This week Monsanto/Bayer AG was ordered by a California federal court to pay $80 million to Edwin Hardeman after a jury found its weed killer, Roundup, caused his cancer. The case is just one of thousands of lawsuits filed against the company over plaintiff’s use of the glyphosate-based herbicide.
Writer and activist David Swanson discusses his new book Curing Exceptionalism, with TRNN’s Ben Norton, exploring how American nationalism and the myth of US superiority is used to justify hyper-militarism and capitalist oppression.
Pankaj Mishra, author of Age of Anger: A History of the Present, discusses the poisoning of civil society and undermining of political liberty that is fueling “a global turn to authoritarianism and toxic forms of chauvinism.” RT Correspondent Anya Parampil looks at how the New Deal saved the U.S. from political anarchy.
War has indeed become perpetual and peace no longer even a fleeting wish nor a distant memory. We have become habituated to the rumblings of war and the steady drum beat of propaganda about war’s necessity and the noble motives that inspire it.
People of the Sikh faith, commonly mistaken for both Muslims and Hindus, are frequent targets of bigoted hate crimes—in fact, the first victim of post-9/11 hate crimes was a Sikh man. In 2016, attacks against Muslims—and people perceived to be Muslims, in particular Sikhs—has reached an all-time high.
We speak to award winning journalist and filmmaker John Pilger about his newest film, The Coming War with China. Dr. Hong Bo on China’s economy and Chair of the Bhopal Medical Appeal on the Bhopal Disaster thirty two years on.
Along with the choking fumes and piles of putrid waste, sound systems and a constant bombardment of honking horns from cars, lorries and screaming buses assault residents and the unprepared in towns and cities throughout India. Loudspeakers are used to spread political propaganda; celebrate and circulate expensive arranged and prolonged weddings; and, mounted outside temples and mosques, loudly proclaim the jargon of the just and the righteous path to salvation. Continue reading →
democracynow.org – As voting begins in India in the largest elections the world has ever seen, we spend the hour with Indian novelist and essayist Arundhati Roy. Nearly 815 million Indians are eligible to vote and results will be issued in May. One of India’s most famous authors — and one of its fiercest critics — Roy is out with a new book, “Capitalism: A Ghost Story,” which dives into India’s transforming political landscape and makes the case that globalized capitalism has intensified the wealth divide, racism, and environmental degradation. “This new election is going to be [about] who the corporates choose,” Roy says, “[about] who is not going to blink about deploying the Indian army against the poorest people in this country, and pushing them out to give over those lands, those rivers, those mountains, to the major mining corporations.”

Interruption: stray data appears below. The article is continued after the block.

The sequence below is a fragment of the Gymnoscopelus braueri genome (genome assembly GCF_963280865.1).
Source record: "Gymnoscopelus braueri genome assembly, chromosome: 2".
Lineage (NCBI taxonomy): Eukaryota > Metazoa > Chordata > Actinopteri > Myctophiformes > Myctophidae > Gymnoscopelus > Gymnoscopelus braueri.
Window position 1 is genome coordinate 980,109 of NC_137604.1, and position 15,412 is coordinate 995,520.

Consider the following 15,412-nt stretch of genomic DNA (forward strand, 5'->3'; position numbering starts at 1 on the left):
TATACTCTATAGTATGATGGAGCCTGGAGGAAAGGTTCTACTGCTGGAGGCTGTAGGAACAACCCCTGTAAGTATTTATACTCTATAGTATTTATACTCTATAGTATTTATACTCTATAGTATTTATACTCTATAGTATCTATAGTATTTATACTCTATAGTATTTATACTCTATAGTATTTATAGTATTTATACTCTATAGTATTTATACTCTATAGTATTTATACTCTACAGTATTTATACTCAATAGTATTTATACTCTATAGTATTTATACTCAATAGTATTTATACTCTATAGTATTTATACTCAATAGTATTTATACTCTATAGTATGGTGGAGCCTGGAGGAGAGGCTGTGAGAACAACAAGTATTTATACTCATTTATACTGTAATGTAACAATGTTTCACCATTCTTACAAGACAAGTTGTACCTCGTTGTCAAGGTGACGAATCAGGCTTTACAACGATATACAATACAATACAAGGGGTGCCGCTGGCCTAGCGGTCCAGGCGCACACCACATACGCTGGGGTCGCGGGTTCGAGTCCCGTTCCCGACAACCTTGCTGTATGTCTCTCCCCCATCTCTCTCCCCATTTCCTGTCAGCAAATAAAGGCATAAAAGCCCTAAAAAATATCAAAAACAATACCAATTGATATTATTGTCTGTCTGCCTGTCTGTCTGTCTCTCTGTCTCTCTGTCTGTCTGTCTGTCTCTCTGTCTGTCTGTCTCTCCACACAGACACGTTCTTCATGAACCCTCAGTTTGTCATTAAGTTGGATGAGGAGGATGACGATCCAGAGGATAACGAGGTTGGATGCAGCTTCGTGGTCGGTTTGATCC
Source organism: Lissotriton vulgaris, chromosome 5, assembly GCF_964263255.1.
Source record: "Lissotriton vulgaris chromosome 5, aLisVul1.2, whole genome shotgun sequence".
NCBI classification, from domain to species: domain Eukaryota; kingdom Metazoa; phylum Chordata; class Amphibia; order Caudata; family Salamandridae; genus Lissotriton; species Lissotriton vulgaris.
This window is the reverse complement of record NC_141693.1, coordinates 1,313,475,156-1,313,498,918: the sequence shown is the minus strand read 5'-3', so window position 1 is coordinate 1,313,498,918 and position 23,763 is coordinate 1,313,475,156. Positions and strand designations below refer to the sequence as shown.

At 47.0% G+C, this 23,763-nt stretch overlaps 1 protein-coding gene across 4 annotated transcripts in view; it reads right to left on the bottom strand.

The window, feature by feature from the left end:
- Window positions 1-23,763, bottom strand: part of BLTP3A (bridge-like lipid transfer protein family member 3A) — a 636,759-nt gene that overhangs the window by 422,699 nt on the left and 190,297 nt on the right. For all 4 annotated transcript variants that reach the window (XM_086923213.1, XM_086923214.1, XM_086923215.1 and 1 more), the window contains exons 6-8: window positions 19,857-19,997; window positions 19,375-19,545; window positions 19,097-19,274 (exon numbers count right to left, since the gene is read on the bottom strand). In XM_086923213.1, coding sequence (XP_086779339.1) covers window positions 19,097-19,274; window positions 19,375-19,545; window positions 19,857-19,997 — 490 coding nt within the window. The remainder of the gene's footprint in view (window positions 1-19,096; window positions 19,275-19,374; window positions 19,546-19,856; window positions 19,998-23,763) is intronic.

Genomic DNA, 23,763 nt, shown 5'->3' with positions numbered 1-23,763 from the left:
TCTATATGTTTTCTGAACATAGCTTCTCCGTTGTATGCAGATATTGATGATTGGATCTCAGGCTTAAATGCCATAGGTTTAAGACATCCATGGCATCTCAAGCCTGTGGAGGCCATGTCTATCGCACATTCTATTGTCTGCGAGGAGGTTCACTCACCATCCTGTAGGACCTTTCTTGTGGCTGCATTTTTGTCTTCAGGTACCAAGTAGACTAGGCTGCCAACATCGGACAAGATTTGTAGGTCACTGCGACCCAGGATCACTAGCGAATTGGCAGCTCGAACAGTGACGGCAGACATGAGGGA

A suffocating patriarchal shadow hangs over the lives of women throughout India. From all sections, castes and classes of society, women are victim of its repressive, controlling effects. Those subjected to the heaviest burden of discrimination are from the Dalit or Scheduled Castes, known in less liberal democratic times as the ’untouchables’. The name may have been banned but pervasive negative attitudes of mind remain, as do the extreme levels of abuse and servitude experienced by Dalit women. They experience multiple levels of discrimination and exploitation, much of which is barbaric, degrading, appallingly violent, and totally inhumane.
You can see it glistening in colours red, white and blue, smell its choking fumes through the fogs of ambition and greed and mac-taste its convenient food; fast and furious, no time to waste, to pause, to question and wonder. Market fundamentalism pervades all areas of contemporary civilization, has saturated every corner of the world, and created what Pope Francis recently described as the “Globalisation of Indifference”, a world in which “we have become used to the suffering of others. Continue reading →
Participation is a cornerstone of the democratic ideal. It sits alongside those other marginalized tenets: social justice, freedom and equality. Forgotten principles in a world of corporate politics driven by the quest for endless economic growth and maximum market share. Hailed as the world’s largest democracy and touted as ‘an emerging economic powerhouse’, India’s economy is beginning to cough and splutter with the rupee trading at an all time low, and the ‘current account’ showing an $88 billion deficit.
To be born poor in our world, is to be born vulnerable and in danger of exploitation of one kind or another; to be incarnated female and poor is to greatly intensify the risks. If you are born a girl to parents of tea-pickers in Assam in North Eastern India (earning as little as US $1.50 a day) there is a good chance you will be sold to a local recruitment ‘agent’ by your loved ones for around $50, he will sell you on to a city ‘employer’ for up to $800 and into a life of abuse and suffering. Continue reading →
In part two of Reality Asserts Itself, Paul Jay and Vijay Prashad discuss the limits imposed on questioning the roots of inequality and how those who own the majority of property set the terms for everyone else. Continue reading →